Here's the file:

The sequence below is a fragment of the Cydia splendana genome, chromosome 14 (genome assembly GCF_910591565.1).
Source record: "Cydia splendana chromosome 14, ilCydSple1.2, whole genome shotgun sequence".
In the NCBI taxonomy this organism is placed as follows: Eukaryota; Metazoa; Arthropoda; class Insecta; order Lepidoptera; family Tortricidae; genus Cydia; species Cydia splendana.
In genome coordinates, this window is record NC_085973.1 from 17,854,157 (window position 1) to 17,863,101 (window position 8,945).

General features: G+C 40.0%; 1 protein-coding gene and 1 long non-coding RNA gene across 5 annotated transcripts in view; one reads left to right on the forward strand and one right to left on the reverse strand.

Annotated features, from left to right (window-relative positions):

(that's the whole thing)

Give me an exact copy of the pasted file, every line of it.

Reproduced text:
The sequence below is a fragment of the Cydia splendana genome, chromosome 14 (genome assembly GCF_910591565.1).
Source record: "Cydia splendana chromosome 14, ilCydSple1.2, whole genome shotgun sequence".
In the NCBI taxonomy this organism is placed as follows: Eukaryota; Metazoa; Arthropoda; class Insecta; order Lepidoptera; family Tortricidae; genus Cydia; species Cydia splendana.
In genome coordinates, this window is record NC_085973.1 from 17,854,157 (window position 1) to 17,863,101 (window position 8,945).

General features: G+C 40.0%; 1 protein-coding gene and 1 long non-coding RNA gene across 5 annotated transcripts in view; one reads left to right on the forward strand and one right to left on the reverse strand.

Annotated features, from left to right (window-relative positions):